Layer-by-layer (LbL) is a self-assembly-driven surface modification strategy that allows the construction of nanostructured films onto substrates of any geometry, from simple bidimensional surfaces to more complex three-dimensional porous scaffolds. The principle behind LbL lies in the existence of multiple intermolecular interactions, such as electrostatic contacts, hydrophobic interactions, and hydrogen bonding, where the cooperative effects of multipoint attractions play the most important role. It is a technique that offers ease of preparation, versatility, fine control over the materials structure and robustness under physiological conditions.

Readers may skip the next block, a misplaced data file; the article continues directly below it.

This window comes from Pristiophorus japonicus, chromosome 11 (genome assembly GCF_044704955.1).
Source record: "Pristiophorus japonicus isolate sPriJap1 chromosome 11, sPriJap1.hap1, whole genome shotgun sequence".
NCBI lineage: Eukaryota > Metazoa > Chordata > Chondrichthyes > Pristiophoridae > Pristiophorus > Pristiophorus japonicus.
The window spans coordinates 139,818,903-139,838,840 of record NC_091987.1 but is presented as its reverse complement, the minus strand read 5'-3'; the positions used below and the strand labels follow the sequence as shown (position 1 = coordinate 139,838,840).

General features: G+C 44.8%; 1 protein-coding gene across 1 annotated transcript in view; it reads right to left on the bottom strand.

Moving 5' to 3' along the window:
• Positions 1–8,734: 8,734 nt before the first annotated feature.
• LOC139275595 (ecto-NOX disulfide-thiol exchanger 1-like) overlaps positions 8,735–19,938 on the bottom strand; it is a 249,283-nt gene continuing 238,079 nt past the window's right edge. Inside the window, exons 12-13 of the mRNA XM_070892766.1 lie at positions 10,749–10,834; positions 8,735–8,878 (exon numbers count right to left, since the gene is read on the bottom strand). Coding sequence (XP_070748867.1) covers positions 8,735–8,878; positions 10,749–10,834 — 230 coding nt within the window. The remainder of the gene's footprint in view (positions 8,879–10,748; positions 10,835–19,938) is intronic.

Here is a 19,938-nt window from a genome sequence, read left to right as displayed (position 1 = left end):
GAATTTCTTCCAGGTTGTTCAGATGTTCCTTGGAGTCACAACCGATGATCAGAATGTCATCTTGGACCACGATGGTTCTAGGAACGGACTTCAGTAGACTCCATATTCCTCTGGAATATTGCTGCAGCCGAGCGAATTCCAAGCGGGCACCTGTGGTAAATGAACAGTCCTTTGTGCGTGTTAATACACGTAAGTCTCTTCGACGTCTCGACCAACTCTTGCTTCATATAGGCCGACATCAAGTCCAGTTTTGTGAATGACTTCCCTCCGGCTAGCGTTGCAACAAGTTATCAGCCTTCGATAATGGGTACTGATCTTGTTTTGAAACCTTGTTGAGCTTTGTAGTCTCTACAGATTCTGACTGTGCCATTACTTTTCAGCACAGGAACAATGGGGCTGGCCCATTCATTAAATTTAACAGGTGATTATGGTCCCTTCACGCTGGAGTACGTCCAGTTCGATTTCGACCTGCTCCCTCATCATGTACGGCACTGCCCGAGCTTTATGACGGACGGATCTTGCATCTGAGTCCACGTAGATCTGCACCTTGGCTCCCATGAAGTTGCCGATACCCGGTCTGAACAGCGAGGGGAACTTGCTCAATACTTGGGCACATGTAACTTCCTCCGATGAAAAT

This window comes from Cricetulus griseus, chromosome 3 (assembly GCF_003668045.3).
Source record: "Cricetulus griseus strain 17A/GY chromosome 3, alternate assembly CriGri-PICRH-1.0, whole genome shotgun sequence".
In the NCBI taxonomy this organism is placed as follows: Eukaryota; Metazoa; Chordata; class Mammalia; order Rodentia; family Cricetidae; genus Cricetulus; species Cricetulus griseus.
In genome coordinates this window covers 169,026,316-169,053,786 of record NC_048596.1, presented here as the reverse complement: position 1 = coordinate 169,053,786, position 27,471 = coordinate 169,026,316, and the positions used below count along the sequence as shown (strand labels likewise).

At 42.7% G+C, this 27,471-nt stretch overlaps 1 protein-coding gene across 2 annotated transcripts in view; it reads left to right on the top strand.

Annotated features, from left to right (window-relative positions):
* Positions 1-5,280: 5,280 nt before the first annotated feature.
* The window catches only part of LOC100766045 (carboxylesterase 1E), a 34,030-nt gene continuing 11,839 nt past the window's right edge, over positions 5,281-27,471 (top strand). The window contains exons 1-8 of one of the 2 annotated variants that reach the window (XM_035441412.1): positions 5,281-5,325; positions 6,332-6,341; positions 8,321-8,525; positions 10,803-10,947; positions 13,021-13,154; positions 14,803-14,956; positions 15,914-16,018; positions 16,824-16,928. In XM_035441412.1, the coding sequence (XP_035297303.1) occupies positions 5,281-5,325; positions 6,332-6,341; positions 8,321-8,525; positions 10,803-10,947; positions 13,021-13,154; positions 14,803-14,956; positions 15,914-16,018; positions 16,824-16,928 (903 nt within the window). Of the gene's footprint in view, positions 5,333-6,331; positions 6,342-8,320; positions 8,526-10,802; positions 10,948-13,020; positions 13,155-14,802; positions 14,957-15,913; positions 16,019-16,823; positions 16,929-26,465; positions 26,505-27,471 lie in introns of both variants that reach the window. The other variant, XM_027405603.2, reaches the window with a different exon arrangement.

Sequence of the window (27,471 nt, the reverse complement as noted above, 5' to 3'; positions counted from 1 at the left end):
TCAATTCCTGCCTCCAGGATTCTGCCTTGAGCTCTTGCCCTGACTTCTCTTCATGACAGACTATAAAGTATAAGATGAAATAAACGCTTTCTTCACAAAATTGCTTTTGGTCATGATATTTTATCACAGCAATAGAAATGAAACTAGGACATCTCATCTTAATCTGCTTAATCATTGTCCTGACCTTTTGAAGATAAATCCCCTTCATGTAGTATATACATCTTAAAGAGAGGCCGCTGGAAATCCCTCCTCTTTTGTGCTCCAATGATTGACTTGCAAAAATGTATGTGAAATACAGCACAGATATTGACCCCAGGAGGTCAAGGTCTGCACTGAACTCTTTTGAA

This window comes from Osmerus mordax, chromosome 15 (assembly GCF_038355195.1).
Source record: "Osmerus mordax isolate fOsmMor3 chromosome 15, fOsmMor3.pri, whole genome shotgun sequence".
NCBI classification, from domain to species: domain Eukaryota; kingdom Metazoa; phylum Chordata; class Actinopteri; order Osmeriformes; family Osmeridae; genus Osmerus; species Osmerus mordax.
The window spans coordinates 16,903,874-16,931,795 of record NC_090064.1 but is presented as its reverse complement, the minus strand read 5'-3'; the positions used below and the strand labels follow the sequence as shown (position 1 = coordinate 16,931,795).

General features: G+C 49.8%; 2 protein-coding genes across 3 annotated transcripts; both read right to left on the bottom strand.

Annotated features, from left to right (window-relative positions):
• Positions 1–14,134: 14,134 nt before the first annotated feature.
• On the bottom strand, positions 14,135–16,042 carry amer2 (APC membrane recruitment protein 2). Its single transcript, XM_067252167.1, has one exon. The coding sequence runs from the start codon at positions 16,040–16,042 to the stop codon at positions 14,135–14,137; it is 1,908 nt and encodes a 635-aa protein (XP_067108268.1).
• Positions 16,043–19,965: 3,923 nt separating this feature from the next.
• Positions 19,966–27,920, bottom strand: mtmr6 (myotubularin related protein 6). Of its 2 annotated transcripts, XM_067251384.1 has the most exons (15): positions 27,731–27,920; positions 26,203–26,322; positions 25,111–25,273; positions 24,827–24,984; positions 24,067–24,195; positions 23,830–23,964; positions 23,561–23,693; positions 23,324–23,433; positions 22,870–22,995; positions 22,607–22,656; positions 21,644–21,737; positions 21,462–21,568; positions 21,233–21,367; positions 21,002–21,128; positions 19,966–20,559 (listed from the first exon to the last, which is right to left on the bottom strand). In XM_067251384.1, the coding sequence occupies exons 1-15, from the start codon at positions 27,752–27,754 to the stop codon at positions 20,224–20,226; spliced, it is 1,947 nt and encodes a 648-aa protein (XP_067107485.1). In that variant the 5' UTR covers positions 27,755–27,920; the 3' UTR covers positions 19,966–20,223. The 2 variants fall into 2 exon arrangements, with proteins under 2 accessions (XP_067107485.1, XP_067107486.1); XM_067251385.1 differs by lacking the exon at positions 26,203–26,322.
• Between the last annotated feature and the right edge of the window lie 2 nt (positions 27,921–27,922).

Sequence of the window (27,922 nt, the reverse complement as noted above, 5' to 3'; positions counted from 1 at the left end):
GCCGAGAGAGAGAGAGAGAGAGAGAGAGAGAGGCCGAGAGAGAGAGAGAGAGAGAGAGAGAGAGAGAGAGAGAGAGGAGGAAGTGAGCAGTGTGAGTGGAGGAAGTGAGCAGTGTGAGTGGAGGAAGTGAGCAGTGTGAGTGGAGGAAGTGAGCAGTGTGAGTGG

Although LbL has been mostly limited to the modification of planar surfaces, its potential lies in the capability to be extrapolated to 3D structures and coat increasingly complex geometries. Currently trending is the use of spherical templates – sacrificial or non-sacrificial – for applications in Nanomedicine, such as the construction of drug carriers or for the encapsulation of cells. The nanostructured nature of multilayered coatings makes it possible to build containers which permeability to molecules may be tuned simply by varying the number of involving layers or the class of materials involved. This way, in drug delivery it would be possible to construct structures in which the permeability of a drug to the exterior could be adjusted to a specific application or therapy, such as non-systemic approaches to cancer. In cell encapsulation, multilayer films could be employed to grant immune protection to the encapsulated biological materials, such as pancreatic islet cells, and enhanced control of both transport properties and surface physicochemical characteristics. Therefore, LbL presents an ambitious step in the development of effective encapsulating barriers for both active agents and cells.